It was in 2018 when suicide bombers killed at least 10 people in Basilan, a portent of the 2019 suicide bombings in Jolo Cathedral and Indanan, Sulu, the latter including the first reported Filipino suicide bomber. 

Critical control of firearms

Given its observation of martial law’s impact, IAP said any decision to lift martial law must be backed by a plan to control firearms.

“We’re not arguing for an extension of martial law. What we’re saying is that any plan to lift martial law should first be preceded by a major political settlement and agreement about the management and the carrying and the use of firearms,” IAP Senior Peace and Conflict Adviser Francisco Lara Jr said in a news conference on Tuesday.

Leaders of political clans, the national government, and the Bangsamoro Transition Authority must come up with an agreement on how to regulate loose firearms so they don’t end up in the hands of people capable of inflicting violence.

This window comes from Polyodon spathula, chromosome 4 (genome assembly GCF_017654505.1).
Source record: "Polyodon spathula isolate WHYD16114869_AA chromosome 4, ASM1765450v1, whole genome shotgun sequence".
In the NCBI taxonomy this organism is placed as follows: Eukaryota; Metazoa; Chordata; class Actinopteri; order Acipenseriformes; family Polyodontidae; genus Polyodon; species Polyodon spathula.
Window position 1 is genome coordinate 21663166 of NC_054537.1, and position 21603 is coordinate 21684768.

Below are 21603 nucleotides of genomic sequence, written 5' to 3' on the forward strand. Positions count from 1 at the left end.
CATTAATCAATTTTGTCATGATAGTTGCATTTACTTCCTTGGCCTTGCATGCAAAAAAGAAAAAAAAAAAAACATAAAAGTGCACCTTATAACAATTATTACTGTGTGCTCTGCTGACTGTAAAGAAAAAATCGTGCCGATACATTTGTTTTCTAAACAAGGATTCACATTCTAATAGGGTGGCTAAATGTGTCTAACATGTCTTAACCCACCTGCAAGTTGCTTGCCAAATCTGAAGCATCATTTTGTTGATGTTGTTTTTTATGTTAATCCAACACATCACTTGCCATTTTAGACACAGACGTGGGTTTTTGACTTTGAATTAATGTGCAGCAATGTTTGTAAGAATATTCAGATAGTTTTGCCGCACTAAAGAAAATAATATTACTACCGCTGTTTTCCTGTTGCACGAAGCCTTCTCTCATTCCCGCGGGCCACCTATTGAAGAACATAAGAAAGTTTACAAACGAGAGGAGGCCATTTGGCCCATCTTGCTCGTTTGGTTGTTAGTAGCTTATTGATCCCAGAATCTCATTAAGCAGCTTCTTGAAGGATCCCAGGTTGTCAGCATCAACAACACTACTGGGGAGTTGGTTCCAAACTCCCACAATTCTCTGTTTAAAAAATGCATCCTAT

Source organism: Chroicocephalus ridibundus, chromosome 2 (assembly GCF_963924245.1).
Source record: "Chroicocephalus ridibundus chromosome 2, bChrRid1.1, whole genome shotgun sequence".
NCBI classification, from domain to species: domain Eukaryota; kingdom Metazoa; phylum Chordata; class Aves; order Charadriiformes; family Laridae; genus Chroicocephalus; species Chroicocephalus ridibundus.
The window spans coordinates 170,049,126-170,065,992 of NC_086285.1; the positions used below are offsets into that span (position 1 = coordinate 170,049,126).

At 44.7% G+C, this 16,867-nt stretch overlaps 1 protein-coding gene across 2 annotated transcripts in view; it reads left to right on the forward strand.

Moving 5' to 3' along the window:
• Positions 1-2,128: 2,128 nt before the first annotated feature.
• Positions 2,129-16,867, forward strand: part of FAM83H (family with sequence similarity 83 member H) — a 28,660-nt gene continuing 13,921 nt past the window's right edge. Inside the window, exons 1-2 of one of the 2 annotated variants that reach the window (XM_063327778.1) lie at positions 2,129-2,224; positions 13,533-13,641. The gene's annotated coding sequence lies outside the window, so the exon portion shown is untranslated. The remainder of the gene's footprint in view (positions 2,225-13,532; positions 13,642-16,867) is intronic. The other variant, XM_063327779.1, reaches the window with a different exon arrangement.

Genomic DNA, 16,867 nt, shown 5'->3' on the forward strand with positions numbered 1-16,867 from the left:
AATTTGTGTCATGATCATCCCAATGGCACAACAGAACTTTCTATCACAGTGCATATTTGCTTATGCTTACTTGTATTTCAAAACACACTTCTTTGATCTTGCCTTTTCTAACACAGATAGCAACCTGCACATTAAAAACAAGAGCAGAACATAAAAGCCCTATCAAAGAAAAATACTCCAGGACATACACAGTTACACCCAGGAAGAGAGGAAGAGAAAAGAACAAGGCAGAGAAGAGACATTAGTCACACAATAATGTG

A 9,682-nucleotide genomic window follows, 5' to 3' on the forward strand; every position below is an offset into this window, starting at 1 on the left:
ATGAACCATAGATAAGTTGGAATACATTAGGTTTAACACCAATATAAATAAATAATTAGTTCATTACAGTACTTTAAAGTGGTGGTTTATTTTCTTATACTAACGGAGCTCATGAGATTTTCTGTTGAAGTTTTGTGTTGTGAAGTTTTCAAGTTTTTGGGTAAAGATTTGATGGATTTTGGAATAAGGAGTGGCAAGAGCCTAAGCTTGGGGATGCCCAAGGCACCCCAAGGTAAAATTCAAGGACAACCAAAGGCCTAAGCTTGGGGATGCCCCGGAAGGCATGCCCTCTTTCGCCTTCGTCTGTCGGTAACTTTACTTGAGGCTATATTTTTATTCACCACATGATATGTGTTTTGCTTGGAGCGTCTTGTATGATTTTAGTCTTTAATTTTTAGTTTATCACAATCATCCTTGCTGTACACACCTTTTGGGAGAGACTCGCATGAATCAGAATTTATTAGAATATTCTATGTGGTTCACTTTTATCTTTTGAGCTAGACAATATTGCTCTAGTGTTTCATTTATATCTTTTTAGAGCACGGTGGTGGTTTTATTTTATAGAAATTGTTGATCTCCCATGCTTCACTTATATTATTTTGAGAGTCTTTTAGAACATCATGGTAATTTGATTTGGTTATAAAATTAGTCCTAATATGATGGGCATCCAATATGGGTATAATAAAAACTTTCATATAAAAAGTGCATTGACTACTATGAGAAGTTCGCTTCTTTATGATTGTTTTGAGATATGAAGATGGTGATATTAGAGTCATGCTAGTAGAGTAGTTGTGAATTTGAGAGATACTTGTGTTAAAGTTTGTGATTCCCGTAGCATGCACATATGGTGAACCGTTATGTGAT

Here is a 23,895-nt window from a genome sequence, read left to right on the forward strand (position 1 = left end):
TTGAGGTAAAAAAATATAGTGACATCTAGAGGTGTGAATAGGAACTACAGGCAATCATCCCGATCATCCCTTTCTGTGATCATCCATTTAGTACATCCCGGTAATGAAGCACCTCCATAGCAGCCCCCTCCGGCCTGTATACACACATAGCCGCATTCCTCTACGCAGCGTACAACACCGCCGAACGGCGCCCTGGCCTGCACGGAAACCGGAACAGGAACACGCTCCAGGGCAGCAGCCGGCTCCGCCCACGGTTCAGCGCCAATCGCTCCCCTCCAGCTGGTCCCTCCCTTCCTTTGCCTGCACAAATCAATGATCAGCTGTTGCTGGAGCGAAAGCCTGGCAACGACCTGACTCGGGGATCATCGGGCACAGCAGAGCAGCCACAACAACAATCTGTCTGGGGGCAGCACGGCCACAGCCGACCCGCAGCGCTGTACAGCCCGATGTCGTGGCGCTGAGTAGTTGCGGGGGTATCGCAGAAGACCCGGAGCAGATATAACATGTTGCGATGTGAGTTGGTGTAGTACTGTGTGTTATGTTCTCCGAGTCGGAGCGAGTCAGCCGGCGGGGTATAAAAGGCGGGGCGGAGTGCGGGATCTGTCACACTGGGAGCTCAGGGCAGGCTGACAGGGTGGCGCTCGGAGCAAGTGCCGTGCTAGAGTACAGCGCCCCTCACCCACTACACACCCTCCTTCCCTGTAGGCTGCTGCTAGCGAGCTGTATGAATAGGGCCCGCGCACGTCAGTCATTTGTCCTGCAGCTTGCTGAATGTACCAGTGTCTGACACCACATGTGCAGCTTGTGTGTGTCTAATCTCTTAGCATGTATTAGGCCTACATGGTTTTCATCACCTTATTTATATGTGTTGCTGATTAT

If no such agreement is reached “there is a very real possibility of a return to the previous situation and the demolition of the fragile peace in the Bangsamoro,” said Lara.

Bangsamoro Interim Chief Minister Murad Ebrahim said in a Rappler interview that controlling loose firearms and disbanding private armies is a priority of his administration. 

Martial law has been in place in Mindanao since May 2017, when Muslim extremists took control of Marawi City leading to a 5-month battle with government troops. It has been extended thrice, putting it in place until December 31 this year.

Fruits of martial law